Blackcaps pace bowler Tim Southee says it's all on in the world test cricket final, despite widespread predictions that the Southampton showdown is headed for a draw.
India go into the sixth and final day with a 32 run lead, and two second innings wickets down, against a New Zealand side which has held an edge throughout the rain affected game.
Who knows when New Zealand will get another chance to claim this new cricket prize? And the Hampshire weather has made their impressive bid to become the inaugural test title winners a tough ask.
But while time is running out, the ball should swing wildly again in the hands of a Kiwi attack made for the English conditions.
Southee, who claimed the second innings scalps of India's openers, said the Kiwis were happy with their modest 32 run lead, despite hoping for more.
While Devon Conway got the Kiwis off to a great start, and Kane Williamson provided the backbone of the innings, it need high speed cameos from pacemen Kyle Jamieson and Southee – who hit one enormous six – to overhaul the modest Indian first innings total.
"You probably always want more and we would have liked a lead over 50 but we've got two of their more attacking players (out)," Southee said.
"It is shaping up for an intriguing day. It's exciting turning up on the last day of a test match with all three results still possible.
"The first couple of hours will be very crucial.
"There is a little bit of assistance in the pitch, and we've seen with the Indian side that the ball tended to swing a bit more when it was slightly older.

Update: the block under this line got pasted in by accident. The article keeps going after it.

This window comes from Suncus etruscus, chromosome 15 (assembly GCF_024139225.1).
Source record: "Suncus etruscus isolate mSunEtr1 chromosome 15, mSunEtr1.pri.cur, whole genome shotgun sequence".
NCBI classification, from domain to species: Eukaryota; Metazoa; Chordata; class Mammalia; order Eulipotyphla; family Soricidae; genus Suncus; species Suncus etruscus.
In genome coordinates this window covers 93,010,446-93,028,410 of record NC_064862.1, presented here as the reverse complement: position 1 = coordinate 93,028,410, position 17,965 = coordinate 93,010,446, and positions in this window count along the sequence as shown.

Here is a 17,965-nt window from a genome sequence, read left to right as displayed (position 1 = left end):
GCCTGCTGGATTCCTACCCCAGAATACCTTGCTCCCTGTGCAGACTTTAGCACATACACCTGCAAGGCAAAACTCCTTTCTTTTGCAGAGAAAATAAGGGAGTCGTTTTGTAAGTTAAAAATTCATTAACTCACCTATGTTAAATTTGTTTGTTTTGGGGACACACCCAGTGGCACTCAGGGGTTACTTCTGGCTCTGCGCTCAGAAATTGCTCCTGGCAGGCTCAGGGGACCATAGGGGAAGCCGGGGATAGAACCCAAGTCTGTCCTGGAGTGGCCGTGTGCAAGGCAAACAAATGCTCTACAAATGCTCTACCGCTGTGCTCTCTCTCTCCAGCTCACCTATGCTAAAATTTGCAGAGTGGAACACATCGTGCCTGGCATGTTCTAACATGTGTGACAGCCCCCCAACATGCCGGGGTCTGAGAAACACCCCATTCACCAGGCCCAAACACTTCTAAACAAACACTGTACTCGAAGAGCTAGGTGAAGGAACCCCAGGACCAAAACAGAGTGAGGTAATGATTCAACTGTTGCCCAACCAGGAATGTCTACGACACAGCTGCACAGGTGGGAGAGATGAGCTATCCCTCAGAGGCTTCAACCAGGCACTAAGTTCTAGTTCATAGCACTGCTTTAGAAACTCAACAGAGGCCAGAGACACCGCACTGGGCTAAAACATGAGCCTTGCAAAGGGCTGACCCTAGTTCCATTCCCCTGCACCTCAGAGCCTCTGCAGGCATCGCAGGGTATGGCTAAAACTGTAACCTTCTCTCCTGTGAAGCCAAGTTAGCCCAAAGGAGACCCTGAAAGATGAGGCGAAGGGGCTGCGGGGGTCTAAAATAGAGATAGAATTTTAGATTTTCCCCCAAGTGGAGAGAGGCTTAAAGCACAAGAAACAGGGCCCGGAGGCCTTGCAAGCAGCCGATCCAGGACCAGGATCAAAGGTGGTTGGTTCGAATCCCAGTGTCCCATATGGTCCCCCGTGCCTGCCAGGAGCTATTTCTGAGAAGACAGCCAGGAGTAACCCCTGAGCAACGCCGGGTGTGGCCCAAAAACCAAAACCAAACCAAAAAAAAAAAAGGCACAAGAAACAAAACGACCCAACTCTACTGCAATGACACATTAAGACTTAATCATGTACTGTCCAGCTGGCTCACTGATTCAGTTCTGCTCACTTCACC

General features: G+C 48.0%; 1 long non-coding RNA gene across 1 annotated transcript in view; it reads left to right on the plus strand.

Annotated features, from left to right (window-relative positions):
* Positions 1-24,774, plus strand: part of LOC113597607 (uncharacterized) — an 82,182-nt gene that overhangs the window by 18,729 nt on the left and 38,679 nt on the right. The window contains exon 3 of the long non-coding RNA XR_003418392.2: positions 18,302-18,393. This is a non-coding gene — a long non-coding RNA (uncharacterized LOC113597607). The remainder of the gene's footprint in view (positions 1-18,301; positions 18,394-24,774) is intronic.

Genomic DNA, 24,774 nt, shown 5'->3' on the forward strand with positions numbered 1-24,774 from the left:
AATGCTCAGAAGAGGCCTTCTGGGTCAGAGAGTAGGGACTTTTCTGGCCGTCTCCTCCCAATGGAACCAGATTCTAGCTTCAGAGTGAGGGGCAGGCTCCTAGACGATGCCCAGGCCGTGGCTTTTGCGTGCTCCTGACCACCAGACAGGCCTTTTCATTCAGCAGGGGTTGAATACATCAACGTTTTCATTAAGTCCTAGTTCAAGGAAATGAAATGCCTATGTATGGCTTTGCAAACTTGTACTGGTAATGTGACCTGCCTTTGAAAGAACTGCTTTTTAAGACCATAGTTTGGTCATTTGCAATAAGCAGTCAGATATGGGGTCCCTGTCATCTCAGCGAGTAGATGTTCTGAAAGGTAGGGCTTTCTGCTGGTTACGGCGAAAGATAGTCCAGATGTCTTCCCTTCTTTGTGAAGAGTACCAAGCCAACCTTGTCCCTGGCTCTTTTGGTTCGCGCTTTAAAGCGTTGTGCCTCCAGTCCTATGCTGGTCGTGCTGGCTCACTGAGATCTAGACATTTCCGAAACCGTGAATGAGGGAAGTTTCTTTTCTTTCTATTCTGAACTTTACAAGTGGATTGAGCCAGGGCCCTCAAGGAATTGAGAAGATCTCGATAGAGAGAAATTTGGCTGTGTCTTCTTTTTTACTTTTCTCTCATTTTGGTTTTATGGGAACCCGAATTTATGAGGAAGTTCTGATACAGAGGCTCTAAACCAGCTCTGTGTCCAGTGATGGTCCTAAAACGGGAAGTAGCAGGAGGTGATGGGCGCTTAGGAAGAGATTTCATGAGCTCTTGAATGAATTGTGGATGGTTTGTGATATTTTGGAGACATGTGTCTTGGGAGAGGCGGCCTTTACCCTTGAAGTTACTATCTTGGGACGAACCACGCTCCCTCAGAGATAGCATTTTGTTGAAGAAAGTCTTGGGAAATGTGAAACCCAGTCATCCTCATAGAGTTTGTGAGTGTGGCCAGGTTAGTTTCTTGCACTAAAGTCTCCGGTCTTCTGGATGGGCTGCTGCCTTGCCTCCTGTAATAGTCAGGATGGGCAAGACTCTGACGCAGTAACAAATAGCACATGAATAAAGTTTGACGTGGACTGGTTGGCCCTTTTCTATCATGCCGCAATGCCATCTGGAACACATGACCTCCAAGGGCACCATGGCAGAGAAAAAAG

"If we can manage to do that as well we will ask a few questions early on.
"They've got two of their best at the crease at the moment – the first hour or two will be crucial to how each side sets up the day. It is shaping up as a great final day."
Kyle Jamieson is one of the key figures in New Zealand's race against time for victory. (Photo / Photosport)
Southee struggled with the ball in the first inning but came roaring back to life, and revealed a potential new weapon in his armoury.
The great swing bowler has battled throughout his career to develop a lethal inswinger, but is apparently making progress on that score.
"As the wicket starts to deteriorate you try to bring the stumps into it a bit more," said Southee, who has rattled India with successive lbw decisions against Shubman Gill and Rohit Sharma.
"It was nice to see one nip in at first, and a hint of swing back in as well with the Duke ball.
"You continue to work, keep adding to your game."
The New Zealand TAB is paying $1.18 for the draw, $5 for a New Zealand win, and a whopping $17 for an Indian victory.
ESPN CricInfo reported that India would have to "steer a path through Storm Southee".
"We've lost a lot of time in this Test, but when the teams have got on it has crackled with intensity," the highly respected cricket website stated.
"Is there enough time to set up a result tomorrow? You'd have to think the draw is the favourite, with a NZ win next in line if they can somehow spark a collapse. The sixth day beckons, the ultimate day of the Ultimate Test."
Indian all-rounder Ravi Ashwin described it as "a great day of Test cricket" but wished there was a bit more time left, from India's perspective, to engineer a victory.
"The game's pretty well poised, if we had some more time," he said.
"If we could get some good runs, and set it up for tomorrow - we've got to hang in there and play it by the hour.
"Get through it, get a few runs and try to set it up in the back half of the day, 98 overs is a bit less from our perspective, we'll have to see."